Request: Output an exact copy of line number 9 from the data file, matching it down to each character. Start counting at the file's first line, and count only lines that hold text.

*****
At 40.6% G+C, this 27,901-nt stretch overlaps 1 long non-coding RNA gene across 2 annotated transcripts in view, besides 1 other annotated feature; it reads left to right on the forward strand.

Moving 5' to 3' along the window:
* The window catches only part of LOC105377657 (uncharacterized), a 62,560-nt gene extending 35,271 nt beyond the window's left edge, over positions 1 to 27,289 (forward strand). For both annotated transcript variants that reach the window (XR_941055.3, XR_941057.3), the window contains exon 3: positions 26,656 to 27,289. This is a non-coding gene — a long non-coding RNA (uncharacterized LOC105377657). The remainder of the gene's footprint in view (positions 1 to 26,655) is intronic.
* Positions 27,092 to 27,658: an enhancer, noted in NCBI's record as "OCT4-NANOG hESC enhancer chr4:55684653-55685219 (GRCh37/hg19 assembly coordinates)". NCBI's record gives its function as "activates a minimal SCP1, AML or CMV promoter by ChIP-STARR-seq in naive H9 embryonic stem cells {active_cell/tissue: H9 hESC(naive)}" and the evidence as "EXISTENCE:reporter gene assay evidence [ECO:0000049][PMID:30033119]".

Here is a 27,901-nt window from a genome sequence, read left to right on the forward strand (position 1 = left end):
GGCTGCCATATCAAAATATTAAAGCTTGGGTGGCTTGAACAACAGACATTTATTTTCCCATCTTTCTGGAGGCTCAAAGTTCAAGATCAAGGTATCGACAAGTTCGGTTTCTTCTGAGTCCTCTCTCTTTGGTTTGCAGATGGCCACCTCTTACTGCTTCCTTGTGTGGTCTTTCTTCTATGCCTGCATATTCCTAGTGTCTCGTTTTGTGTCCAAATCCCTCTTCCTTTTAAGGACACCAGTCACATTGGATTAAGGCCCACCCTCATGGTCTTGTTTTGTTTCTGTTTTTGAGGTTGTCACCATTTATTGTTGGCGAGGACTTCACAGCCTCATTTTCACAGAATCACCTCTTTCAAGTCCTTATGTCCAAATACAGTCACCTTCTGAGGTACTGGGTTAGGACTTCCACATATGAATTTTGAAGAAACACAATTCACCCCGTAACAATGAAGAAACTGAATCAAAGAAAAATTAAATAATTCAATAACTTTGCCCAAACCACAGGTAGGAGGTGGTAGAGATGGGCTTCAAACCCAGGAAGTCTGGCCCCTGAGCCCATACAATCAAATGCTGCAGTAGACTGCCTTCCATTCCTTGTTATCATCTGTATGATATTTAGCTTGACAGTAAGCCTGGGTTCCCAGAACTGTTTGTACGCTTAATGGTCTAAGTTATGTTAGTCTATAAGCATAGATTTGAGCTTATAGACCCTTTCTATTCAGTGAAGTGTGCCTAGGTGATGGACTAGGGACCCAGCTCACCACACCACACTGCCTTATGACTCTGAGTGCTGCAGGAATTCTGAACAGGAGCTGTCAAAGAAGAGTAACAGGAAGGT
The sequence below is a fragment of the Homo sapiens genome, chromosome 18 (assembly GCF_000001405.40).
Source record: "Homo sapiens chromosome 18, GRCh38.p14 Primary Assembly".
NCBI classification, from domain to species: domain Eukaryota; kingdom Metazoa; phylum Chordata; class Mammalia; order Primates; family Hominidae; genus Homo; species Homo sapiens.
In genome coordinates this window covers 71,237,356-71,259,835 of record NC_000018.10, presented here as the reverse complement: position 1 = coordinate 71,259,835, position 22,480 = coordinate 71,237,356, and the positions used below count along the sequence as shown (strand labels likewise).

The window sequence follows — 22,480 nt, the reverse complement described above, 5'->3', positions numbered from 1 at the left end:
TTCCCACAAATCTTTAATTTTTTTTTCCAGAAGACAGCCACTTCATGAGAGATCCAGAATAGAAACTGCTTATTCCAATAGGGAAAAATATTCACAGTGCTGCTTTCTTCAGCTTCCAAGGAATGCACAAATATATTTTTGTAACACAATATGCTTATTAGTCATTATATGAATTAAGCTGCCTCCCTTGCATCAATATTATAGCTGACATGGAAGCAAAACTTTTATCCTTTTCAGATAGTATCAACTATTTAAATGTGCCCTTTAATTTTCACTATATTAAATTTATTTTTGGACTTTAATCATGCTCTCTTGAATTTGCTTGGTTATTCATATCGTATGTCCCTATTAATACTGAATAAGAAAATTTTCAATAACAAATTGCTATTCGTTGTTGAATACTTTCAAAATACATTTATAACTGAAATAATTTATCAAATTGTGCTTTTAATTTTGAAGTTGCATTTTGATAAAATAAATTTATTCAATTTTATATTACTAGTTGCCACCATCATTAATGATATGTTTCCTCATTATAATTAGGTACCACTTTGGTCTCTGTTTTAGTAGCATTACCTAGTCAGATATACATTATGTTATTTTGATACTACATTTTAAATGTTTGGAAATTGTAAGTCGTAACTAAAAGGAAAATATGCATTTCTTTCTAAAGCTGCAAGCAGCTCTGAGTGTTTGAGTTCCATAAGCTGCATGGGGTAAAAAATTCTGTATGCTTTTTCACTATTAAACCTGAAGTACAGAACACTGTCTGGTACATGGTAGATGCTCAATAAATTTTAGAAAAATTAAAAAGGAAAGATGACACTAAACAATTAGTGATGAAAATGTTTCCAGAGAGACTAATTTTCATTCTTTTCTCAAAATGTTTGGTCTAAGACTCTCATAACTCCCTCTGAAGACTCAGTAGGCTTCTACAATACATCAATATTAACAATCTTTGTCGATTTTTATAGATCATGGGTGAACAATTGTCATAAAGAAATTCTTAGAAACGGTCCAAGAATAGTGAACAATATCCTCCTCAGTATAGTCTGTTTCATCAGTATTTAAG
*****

NCBI classification, from domain to species: domain Eukaryota; kingdom Metazoa; phylum Chordata; class Mammalia; order Primates; family Hominidae; genus Homo; species Homo sapiens.